The artist’s first major environmental project, Wrapped Coast – One Million Square Feet, was in 1968-69 at Little Bay, Sydney. Created by the iconic artist and his wife Jeanne-Claude, and the first in the Kaldor Public Art Projects, it took place more than a decade before he gained world-wide fame for large-scale environmental projects.
Wrapped Coast was the largest single artwork that had ever been made. The scale was so vast that no one vantage point allowed a complete view; instead, visitors walked across the two-and-a-half kilometres of coast and cliffs up to 26 metres high which were shrouded in fabric and rope. It appeared like a moonscape, an out-of-world terrain which was continuously transformed by sweeping winds.
“Christo and Jean Claude’s Wrapped Coast brought land art to Australia and with it a new paradigm, one where Australian artists began to develop audiences outside the hegemonic systems of commercial and institutional galleries,” said Andrew Lavery, Director Sydney College of the Arts. “The spatial and site specific elements of Christo’s practise have had a profound influence on Australian contemporary art.”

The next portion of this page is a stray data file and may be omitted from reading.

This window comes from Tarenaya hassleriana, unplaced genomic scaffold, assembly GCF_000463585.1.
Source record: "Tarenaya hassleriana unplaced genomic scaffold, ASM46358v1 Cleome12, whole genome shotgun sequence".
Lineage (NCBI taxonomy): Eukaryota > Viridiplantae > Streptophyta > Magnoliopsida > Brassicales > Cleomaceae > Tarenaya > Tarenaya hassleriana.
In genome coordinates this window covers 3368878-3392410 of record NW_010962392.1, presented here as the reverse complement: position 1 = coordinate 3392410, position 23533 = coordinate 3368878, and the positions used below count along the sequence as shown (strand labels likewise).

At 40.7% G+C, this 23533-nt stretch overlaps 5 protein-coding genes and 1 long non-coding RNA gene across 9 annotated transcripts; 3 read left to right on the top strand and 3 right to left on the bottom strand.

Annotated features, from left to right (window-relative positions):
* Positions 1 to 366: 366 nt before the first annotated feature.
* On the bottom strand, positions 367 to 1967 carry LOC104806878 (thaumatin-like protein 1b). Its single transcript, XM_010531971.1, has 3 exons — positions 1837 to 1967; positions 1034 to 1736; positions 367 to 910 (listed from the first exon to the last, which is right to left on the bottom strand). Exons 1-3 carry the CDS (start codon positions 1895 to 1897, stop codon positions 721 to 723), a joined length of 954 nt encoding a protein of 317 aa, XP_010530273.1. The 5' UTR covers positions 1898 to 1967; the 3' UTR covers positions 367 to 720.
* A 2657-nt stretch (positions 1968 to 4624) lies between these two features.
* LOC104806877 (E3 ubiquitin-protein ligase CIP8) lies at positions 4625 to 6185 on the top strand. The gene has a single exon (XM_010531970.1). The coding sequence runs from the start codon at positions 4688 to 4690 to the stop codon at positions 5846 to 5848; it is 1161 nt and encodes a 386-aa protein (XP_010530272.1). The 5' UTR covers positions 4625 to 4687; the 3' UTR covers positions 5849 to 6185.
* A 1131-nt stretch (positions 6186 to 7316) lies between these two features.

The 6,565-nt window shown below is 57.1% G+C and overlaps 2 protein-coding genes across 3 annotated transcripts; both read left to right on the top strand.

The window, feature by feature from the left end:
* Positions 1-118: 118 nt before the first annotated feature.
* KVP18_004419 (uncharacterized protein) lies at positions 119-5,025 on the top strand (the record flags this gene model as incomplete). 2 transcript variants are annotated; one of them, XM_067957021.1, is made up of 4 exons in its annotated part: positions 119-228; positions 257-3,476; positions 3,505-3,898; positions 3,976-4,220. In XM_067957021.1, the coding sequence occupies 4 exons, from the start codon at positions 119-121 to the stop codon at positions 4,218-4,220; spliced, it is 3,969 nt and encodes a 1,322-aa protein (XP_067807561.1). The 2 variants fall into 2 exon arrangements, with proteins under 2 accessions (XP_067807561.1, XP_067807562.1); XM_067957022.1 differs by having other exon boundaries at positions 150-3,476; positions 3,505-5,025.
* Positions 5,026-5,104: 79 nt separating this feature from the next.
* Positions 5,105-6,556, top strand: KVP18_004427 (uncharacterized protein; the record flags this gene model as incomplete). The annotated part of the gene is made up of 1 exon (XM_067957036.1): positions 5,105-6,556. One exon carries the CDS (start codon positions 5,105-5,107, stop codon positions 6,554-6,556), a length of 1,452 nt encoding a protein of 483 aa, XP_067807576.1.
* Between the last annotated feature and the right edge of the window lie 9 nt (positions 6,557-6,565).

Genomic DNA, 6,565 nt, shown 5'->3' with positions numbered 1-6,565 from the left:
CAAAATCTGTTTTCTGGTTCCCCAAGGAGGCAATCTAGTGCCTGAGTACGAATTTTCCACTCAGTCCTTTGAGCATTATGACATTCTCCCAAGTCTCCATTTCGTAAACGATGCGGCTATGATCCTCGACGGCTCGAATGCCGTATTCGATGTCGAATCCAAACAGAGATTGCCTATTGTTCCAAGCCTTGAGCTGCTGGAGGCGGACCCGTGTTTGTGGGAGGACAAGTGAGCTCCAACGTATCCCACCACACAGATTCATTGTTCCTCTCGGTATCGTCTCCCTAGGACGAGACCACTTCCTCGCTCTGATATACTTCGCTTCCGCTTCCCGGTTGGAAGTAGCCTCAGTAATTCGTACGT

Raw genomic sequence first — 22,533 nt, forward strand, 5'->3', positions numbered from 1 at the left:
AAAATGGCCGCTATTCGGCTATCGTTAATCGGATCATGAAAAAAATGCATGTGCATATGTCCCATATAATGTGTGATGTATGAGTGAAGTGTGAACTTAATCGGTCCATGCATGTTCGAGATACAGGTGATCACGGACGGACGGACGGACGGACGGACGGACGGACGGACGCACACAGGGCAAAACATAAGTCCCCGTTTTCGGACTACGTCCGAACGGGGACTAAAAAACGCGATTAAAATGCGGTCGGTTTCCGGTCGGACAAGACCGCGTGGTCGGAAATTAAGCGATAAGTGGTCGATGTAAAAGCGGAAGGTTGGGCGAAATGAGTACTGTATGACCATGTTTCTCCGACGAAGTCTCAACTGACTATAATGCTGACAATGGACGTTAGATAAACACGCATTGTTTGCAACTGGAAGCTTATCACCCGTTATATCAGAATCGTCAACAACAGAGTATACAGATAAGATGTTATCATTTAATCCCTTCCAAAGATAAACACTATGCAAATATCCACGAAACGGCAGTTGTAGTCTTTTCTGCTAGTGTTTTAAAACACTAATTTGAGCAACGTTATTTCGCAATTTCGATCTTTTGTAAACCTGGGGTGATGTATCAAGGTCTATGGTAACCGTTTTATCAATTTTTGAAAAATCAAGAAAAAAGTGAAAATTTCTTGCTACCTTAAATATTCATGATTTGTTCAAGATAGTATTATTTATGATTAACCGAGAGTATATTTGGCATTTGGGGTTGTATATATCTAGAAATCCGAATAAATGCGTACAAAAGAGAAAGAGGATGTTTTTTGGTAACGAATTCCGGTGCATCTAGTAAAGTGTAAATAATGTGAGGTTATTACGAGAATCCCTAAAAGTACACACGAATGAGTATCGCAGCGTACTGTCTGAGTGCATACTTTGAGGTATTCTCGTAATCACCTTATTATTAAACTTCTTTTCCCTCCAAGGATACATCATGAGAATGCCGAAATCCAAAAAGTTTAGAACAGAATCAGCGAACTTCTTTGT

Over fifty years, Christo and Jeanne-Claude became famous for their environmental projects and literally wrapped the world including Valley Curtain, Grand Hogback, Rifle, Colorado, 1970–72; Running Fence, Sonoma and Marin Counties, California, 1972–76; Surrounded Islands, Biscayne Bay, Greater Miami, Florida, 1980–83; The Pont Neuf Wrapped, Paris, 1975–85; The Umbrellas, Japan–USA, 1984–91; Wrapped Reichstag, Berlin, 1971–95 and The Gates, Central Park, New York City, 1979–2005.
Christo and Jeanne-Claude have always made clear that their artworks in progress be continued after their deaths. Per Christo’s wishes, L’Arc de Triomphe, Wrapped in Paris, France, is still on track for 18 September – 3 October 2021.
Image: Christo directs workers and volunteers to create Wrapped Coast – One Million Square Feet, Little Bay, Sydney, Australia, 1968 – 69 / photo by Harry Shunk